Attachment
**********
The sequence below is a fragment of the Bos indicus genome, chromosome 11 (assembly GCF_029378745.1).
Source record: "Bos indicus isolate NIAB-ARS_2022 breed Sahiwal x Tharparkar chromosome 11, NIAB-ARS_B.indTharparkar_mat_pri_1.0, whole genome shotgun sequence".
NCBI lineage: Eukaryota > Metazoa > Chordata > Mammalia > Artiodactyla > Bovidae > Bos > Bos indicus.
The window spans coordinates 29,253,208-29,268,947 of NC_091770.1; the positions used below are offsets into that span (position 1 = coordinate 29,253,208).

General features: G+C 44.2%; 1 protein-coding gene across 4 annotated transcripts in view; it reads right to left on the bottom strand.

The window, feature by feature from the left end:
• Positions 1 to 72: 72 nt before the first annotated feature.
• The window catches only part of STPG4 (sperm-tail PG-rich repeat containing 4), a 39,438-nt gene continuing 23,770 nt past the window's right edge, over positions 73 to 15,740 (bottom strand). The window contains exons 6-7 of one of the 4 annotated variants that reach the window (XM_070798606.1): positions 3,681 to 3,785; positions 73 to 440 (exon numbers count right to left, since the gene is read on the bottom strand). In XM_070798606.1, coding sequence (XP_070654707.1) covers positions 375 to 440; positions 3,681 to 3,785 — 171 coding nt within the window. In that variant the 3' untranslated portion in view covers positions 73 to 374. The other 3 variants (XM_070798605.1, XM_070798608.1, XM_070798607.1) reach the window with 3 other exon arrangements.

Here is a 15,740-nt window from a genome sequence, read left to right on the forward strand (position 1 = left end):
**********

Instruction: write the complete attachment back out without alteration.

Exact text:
The sequence below is a fragment of the Bos indicus genome, chromosome 11 (assembly GCF_029378745.1).
Source record: "Bos indicus isolate NIAB-ARS_2022 breed Sahiwal x Tharparkar chromosome 11, NIAB-ARS_B.indTharparkar_mat_pri_1.0, whole genome shotgun sequence".
NCBI lineage: Eukaryota > Metazoa > Chordata > Mammalia > Artiodactyla > Bovidae > Bos > Bos indicus.
The window spans coordinates 29,253,208-29,268,947 of NC_091770.1; the positions used below are offsets into that span (position 1 = coordinate 29,253,208).

General features: G+C 44.2%; 1 protein-coding gene across 4 annotated transcripts in view; it reads right to left on the bottom strand.

The window, feature by feature from the left end:
• Positions 1 to 72: 72 nt before the first annotated feature.
• The window catches only part of STPG4 (sperm-tail PG-rich repeat containing 4), a 39,438-nt gene continuing 23,770 nt past the window's right edge, over positions 73 to 15,740 (bottom strand). The window contains exons 6-7 of one of the 4 annotated variants that reach the window (XM_070798606.1): positions 3,681 to 3,785; positions 73 to 440 (exon numbers count right to left, since the gene is read on the bottom strand). In XM_070798606.1, coding sequence (XP_070654707.1) covers positions 375 to 440; positions 3,681 to 3,785 — 171 coding nt within the window. In that variant the 3' untranslated portion in view covers positions 73 to 374. The other 3 variants (XM_070798605.1, XM_070798608.1, XM_070798607.1) reach the window with 3 other exon arrangements.

Here is a 15,740-nt window from a genome sequence, read left to right on the forward strand (position 1 = left end):